The All-Star Game was a Home Run Derby of its own, but which dingers were the best?
It's been quite the homer-happy few days at Nationals Park. First, the top prospects at the Sirius XM Futures Game combined to hit eight homers on Sunday, and then on Monday, the likes of
To wit, the All-Stars set a record with 10 long balls on Tuesday during the American League's 8-6 win in 10 innings over their National League counterparts. Whose round-trippers were the biggest highlights, though?
We begin at the end. While Votto's blast put the total into double digits, it ultimately only made an 8-5 game one run closer. The NL was unable to tack on, so this falls to the bottom.
The Cubs' slugging catcher got the NL on the board after trailing 2-0 due to two solo homers. This one indicated that not only would the NL All-Stars be on the scoreboard, but also that they were prepared to dinger their way back into it, too.
At this point, it's almost old hat for Trout to experience All-Star heroics, having led off the 2015 All-Star Game with a homer and winning the MVP in both '14 and '15. So, when he put the AL ahead, 2-0, it was more of the same.
At first, it felt like the AL's three-run rally in the top of the eighth had put the game away after the NL had tied it in the seventh. Yelich proved that the National Leaguers weren't done quite yet with their second shot off Morton.
The tone of the night was set early on by the 2017 Home Run Derby hero. Judge didn't compete in the 2018 edition -- perhaps it was because he knew that he would participate in an even better home run contest the following day.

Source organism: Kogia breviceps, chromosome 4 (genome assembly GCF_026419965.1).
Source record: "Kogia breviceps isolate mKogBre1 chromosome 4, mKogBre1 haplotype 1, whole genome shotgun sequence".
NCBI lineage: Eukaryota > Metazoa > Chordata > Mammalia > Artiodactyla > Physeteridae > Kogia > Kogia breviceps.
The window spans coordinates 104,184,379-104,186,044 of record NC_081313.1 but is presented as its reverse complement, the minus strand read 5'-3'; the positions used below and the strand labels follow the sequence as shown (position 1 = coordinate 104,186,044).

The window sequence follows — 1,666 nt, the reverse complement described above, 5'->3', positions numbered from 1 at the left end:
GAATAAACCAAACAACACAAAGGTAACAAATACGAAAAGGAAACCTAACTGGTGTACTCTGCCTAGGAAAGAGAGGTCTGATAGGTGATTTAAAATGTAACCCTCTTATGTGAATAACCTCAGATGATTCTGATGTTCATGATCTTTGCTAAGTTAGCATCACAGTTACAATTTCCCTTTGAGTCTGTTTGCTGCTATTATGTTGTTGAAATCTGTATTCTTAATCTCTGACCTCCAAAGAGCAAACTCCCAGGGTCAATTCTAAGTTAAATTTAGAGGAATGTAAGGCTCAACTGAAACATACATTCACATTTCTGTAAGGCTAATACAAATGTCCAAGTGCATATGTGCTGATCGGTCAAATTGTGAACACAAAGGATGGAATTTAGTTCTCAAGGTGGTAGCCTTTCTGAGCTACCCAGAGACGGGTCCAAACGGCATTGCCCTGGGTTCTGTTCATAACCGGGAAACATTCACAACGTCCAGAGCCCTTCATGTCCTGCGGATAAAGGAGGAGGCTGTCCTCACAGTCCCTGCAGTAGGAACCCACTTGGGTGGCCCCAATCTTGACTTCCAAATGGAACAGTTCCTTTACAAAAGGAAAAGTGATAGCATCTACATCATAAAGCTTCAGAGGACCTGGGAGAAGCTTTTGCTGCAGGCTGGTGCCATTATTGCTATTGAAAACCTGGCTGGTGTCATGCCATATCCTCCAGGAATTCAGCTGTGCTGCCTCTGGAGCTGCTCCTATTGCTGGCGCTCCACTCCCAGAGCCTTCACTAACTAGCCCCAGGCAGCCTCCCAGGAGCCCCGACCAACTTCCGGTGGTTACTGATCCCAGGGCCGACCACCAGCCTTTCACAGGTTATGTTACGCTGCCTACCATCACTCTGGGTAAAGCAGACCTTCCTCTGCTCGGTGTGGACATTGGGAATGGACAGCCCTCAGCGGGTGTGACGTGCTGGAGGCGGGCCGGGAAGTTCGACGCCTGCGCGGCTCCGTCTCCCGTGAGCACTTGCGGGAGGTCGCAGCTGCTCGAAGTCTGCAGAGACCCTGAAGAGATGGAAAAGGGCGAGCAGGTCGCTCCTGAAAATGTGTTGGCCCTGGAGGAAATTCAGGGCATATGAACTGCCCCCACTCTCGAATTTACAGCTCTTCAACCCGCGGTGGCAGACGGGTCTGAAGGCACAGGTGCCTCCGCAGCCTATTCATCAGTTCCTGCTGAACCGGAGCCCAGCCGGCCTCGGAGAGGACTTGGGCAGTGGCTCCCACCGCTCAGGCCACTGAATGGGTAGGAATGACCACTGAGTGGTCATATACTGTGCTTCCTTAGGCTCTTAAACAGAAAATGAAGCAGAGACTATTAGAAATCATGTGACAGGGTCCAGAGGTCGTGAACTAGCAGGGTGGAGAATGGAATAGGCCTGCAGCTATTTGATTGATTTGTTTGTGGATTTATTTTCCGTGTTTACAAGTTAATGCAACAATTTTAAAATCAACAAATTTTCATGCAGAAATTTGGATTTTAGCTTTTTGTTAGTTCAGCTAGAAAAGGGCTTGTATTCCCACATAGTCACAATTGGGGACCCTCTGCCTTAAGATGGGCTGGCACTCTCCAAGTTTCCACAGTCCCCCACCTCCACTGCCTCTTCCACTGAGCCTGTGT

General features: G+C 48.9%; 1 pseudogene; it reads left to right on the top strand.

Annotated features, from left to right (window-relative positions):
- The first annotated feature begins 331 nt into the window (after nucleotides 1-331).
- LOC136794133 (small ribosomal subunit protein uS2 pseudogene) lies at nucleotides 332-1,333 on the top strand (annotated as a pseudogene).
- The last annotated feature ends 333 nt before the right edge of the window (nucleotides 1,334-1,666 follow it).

Either way, fellow Yankee
We were already reeling from the raucous beginning of the 10th inning when Springer sent Stripling's very next pitch into orbit for the ninth homer of the game. Much like what happened in Game 5 of the 2017 World Series, the Astros began extra innings with back-to-back blasts off a Dodgers pitcher.
Believe it or not, offense in the 2018 All-Star Game was actually quite dormant for a while. After Contreras' dinger made the score 2-1 in the bottom of the third, it remained that way until the seventh-inning stretch.
Once the action returned, Story took Morton deep for a game-tying solo shot. The derby was truly on.
The shortstop was one of the last players named to the AL All-Star roster, earning his spot by way of the Final Vote. Astros skipper AJ Hinch was sure glad to have Segura on board when he crushed what looked like the game's decisive blow -- a three-run bomb in the eighth to vault the AL in front, 5-2.
Segura might have earned MVP honors had it not been for even more unlikely antics by others later on.
The actual All-Star Game MVP turned out to be Bregman, who broke the 6-6 tie in the top of the 10th by smoking a 2-2 offering from Stripling into the visiting bullpen.
Bregman had put on a nice show in the Home Run Derby the day before by launching 15 dingers in an ultimately-unsuccessful first-round matchup against Schwarber. This time, he had the last laugh.
Despite Bregman's MVP, the most heroic homer of the night came off the bat of Gennett. It was special for a couple reasons. First, it broke the all-time All-Star record for most home runs in a single game with seven, passing the marks set in 1951, 1954 and 1971. It took 47 years for baseball to reach that plateau again, and they clearly went all-out.
More importantly, Gennett's blast was quite unlikely. Diaz had been lights-out all year for the Mariners, saving an MLB-best 36 saves in 39 opportunities with a 2.25 ERA and just two homers allowed. And yet Gennett got to him for the first game-tying homer in the ninth inning of an All-Star Game since Fred McGriff off Lee Smith in 1994.
That's the power of Scooter.